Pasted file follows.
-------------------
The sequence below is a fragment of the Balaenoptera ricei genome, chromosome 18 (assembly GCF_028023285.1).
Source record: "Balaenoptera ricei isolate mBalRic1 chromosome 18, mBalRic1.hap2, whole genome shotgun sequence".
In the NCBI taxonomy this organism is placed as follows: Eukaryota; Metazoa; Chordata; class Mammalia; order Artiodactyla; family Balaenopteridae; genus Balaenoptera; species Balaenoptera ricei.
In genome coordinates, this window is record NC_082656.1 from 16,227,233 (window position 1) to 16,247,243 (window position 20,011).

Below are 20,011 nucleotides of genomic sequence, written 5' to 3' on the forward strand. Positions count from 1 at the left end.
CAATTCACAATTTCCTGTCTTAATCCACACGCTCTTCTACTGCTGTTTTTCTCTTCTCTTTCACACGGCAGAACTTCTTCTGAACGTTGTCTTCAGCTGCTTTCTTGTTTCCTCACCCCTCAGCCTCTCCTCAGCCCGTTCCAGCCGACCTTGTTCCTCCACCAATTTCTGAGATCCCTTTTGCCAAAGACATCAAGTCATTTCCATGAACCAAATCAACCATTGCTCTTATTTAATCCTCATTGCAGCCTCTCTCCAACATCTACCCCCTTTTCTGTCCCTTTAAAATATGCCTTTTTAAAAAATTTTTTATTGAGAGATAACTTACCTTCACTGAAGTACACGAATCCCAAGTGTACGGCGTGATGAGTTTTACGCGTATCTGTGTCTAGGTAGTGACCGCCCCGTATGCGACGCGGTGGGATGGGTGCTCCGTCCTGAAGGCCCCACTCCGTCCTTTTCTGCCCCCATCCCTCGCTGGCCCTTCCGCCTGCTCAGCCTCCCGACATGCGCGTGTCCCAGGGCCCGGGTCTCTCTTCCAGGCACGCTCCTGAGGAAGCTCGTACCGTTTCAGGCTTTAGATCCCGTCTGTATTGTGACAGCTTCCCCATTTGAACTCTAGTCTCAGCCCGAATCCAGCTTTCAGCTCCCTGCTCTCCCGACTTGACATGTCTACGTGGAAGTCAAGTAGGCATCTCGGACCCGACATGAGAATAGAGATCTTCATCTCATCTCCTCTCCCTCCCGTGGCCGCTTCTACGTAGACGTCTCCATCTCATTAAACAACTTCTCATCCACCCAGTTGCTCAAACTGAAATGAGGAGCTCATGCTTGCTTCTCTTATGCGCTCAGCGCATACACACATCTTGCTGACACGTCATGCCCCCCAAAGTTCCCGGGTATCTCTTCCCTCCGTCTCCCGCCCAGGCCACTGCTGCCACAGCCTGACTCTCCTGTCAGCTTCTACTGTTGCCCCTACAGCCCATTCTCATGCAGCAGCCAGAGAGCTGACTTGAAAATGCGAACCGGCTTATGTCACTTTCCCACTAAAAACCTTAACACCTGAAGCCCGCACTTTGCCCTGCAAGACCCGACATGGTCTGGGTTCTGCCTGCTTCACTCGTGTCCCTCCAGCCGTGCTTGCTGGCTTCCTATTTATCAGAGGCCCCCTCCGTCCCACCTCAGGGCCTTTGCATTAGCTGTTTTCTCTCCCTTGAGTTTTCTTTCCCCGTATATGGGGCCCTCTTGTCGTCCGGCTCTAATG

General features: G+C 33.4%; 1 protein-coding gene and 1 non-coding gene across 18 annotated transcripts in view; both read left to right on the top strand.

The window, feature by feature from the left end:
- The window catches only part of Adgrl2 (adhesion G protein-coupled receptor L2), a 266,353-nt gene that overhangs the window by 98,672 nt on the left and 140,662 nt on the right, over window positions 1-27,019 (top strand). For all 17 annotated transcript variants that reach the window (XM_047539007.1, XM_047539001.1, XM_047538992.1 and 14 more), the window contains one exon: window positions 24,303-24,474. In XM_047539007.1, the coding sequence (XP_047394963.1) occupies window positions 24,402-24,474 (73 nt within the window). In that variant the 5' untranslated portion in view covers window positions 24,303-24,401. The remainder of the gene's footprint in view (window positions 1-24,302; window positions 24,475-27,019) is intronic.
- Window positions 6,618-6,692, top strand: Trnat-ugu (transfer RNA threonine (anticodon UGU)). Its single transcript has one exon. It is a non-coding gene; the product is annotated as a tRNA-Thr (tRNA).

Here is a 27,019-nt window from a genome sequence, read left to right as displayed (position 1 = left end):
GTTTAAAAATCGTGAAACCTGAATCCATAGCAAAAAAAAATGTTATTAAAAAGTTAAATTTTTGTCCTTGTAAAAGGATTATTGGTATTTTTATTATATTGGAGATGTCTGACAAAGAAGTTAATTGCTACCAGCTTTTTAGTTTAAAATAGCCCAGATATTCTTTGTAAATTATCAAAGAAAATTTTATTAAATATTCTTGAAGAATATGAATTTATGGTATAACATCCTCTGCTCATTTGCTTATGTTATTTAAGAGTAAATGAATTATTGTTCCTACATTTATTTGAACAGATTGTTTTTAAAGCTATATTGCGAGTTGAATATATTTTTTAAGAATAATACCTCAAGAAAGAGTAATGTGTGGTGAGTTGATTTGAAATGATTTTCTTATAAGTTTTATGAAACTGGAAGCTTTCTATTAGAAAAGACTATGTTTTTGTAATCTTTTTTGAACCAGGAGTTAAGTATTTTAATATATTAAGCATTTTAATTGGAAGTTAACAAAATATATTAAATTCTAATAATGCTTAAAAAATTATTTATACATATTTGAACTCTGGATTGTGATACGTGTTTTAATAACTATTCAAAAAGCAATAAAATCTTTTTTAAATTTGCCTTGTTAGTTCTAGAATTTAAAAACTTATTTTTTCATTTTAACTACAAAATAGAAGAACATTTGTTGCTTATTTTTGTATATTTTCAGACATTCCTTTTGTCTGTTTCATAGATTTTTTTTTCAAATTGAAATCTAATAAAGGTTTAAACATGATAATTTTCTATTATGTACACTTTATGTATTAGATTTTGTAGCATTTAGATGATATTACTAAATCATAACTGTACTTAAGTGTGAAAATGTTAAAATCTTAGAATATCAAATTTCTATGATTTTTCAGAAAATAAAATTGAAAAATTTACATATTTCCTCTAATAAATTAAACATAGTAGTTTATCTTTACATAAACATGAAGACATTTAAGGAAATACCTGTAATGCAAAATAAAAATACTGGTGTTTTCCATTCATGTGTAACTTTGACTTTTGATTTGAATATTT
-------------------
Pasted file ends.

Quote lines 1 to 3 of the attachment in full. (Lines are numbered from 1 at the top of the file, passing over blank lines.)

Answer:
The sequence below is a fragment of the Balaenoptera ricei genome, chromosome 18 (assembly GCF_028023285.1).
Source record: "Balaenoptera ricei isolate mBalRic1 chromosome 18, mBalRic1.hap2, whole genome shotgun sequence".
In the NCBI taxonomy this organism is placed as follows: Eukaryota; Metazoa; Chordata; class Mammalia; order Artiodactyla; family Balaenopteridae; genus Balaenoptera; species Balaenoptera ricei.